Davis Hall area coordinator Shannon Jolley took pity on the professor and provided him with a new couch. She also agreed to remove the bunk beds to make room for Pease’s personal bed and belongings.
In an attempt to escape the drab confinement of the apartment, the veteran photographer covered the whitewashed walls in photos. A potted plant sits in the corner behind a forest-green overstuffed loveseat. Some may call it quaint, but Pease disagrees.
“A 1960s cinderblock dorm is not quaint — it’s tiny,” he said. “But it’s functional.”
The usual arrangement allows six students to live in each apartment.
“They must be really small people,” Pease said, shrugging his wide shoulders. “It would take me four days and then I would strangle my roommates. It’s only like 900 square-feet. I know because I paced it off one day. I was just curious.”
It was a claustrophobic transition from his 5,000-square-foot home.
“I do find that I don’t hang around the house as much as I used to when it was my house,” Pease said.
Rather than relaxing on the common-room couch with a room full of 18-year-olds, Pease plays tennis and golf on the weekends. He travels to see Cooper in Trinidad as much as his schedule permits.
“I don’t stay home very much,” he said, before abruptly stopping to correct himself. “I don’t stay dorm very much.”
Dorm life isn’t all new for Ted Pease, one of 15 staff, faculty, visiting scholars and graduate students at Utah State University currently living on campus — and the only one to live in a freshman dorm.
As a freshman at the University of Washington, Pease lived in a high-rise dorm called Lander Hall. Later, as a Ph.D. student at Ohio University, he was a “dorm mother” for the freshman dorms.
Some of the students he lives among now weren’t even born when he was in Ohio. Some of their parents might not have been born when he was in Washington.
“The symmetry of doing it in 1986 and then again in 2012 is a little beyond ironic,” said Pease’s wife, Brenda Cooper, who took an early retirement last year and moved to the small town of Trinidad on California’s northern coast.
“That one was way worse than this one,” Pease said of his dorm experience in Ohio. “There was a kid upstairs, his name was Jordan. He had a basketball. I had to confiscate that basketball once a week. For some reason, bouncing a basketball was something important to do at two in the morning.”
These days, Pease said, the students who live above him in Davis Hall are either very quiet or very frightened of the “old guy” down below.
By comparison, Pease said, his current dorm life is a breeze.
“This place is like Pleasantville compared to every other college campus I’ve ever been on,” he said. “It’s safe and reasonably quiet and it’s not too out of control.”
When he was a “dorm mother” at Ohio University, there was much more partying.
“In theory it was a dry campus, but there was a lot of boozing,” he said. “There was a guy who fell out of a fourth story window during a party. There was some really dreadful stuff.”
He’ll never forget the young woman who gave birth in an OU dorm bathroom.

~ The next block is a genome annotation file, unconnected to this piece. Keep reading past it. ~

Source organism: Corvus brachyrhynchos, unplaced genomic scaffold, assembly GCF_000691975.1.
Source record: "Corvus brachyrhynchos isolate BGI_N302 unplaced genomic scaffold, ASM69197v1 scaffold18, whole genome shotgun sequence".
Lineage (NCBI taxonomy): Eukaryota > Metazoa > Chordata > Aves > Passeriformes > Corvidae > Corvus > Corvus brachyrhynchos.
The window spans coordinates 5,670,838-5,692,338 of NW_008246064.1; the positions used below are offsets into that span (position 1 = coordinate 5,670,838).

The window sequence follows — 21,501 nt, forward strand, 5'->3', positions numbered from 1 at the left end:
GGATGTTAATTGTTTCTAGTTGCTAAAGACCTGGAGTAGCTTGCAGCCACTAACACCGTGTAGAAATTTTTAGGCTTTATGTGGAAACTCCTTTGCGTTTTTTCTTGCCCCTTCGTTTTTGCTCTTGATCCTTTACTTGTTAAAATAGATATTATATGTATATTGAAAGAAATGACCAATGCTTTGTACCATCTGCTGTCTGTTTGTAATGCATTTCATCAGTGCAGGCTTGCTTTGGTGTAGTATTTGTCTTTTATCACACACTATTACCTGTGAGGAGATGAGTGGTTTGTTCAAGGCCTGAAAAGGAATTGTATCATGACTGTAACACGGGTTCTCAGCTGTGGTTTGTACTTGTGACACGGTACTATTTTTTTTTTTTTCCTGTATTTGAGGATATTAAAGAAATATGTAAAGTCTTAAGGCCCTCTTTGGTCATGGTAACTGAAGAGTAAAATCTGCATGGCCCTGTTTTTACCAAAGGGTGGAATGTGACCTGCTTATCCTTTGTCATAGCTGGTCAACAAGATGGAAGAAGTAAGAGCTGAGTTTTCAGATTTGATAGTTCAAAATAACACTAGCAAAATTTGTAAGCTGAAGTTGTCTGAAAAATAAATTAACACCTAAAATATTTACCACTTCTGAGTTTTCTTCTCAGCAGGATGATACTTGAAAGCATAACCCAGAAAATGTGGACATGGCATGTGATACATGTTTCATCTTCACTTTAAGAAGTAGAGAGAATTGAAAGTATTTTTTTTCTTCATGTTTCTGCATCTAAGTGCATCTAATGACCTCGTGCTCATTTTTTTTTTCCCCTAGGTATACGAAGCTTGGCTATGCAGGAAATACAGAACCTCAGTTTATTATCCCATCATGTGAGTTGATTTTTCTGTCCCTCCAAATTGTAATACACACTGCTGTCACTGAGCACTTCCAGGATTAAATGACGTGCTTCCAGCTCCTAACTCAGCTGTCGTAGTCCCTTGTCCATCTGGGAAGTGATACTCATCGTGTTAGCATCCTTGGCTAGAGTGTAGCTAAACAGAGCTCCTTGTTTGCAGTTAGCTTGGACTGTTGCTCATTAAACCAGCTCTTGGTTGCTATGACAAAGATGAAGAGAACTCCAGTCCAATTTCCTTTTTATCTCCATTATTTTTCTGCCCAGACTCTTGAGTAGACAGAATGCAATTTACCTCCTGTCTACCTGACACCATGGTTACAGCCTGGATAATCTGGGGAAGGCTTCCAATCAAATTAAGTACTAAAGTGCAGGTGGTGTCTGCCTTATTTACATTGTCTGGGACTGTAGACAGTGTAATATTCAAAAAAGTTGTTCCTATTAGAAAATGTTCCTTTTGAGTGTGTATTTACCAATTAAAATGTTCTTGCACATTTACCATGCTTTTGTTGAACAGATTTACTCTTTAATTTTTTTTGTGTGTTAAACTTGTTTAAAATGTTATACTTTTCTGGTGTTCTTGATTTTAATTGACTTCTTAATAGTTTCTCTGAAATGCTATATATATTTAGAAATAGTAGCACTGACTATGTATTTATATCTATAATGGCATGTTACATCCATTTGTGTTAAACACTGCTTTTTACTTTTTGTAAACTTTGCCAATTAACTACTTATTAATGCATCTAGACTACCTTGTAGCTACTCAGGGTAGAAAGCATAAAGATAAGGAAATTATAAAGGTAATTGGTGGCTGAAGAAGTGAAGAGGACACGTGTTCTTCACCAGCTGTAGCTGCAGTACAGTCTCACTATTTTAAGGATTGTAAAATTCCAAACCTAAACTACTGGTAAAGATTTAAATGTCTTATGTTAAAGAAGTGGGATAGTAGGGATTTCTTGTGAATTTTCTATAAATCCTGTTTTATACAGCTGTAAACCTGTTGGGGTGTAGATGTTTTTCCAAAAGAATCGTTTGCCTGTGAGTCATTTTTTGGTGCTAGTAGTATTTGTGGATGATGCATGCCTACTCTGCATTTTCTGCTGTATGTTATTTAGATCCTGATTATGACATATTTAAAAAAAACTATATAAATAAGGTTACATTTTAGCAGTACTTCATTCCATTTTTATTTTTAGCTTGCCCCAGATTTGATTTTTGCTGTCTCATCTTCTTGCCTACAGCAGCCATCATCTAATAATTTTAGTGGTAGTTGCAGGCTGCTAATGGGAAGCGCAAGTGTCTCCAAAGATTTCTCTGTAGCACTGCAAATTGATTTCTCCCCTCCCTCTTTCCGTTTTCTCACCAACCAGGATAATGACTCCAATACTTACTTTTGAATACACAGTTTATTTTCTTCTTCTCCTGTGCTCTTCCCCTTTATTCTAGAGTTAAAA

Like any other college campus, Utah State has its share of problems and parties, but Davis Hall area coordinator Shannon Jolley said USU’s campus — stacked heavily with teetotaling members of the Church of Jesus Christ of Latter-day Saints — has fewer alcohol incidences than other schools.
“I would say the vast majority would be roommate conflicts, just people learning how to live with other people and not always doing that maturely,” Jolley said.
The old guy downstairs
Pease’s apartment can be reached by an outside door, so he doesn’t have to go inside the main building. However, despite his efforts to slip in and out unnoticed, he’s caught the attention of many of the residents.
“My favorite was back in the fall when it was too hot — there’s no air conditioning, so I had to keep the window open,” Pease said. “I could hear everybody. I could hear them walking around and talking outside. This one young woman said, ‘Who’s that weird old guy?’”
One of Pease’s neighboring residents is a student named Chandler Kingsbury. At the beginning of the fall semester, Kingsbury and his friends came over one day and peered curiously into the open window.
“Hi Ted,” Kingsbury said. “Hey, this is kind of nice in here.”
Pease pulled back the embroidered Martha Stewart curtains he’d purchased from Kmart.
“Chandler, get out of here, you perv,” he said.
Paige Myers, another Davis Hall resident, said many of the students interact with Pease in person as well as on the Davis Hall Facebook page.
“He’s always really nice and he talks to us,” she laughed. “But it’s more like ‘Oh, hey Ted, sorry about the fire alarm going off.’”
The students don’t seem to mind that a professor is living as their next-door neighbor. They even try to be sensitive to quiet-hour regulations when they’re around his door, though it is sometimes hard to muffle their Call of Duty Xbox tournaments.
“For the past three-plus hours, what sounds like a zombie or exploding sense of sound warfare game party has been on the big screen TV that backs up to my living room,” Pease wrote on the dorm’s Facebook page a few weeks back when he was under the weather. “Can’t freshman zombies die a little quieter?”
He signed it, “The Dorm Mother,” which has become Pease’s name among Davis Hall dwellers.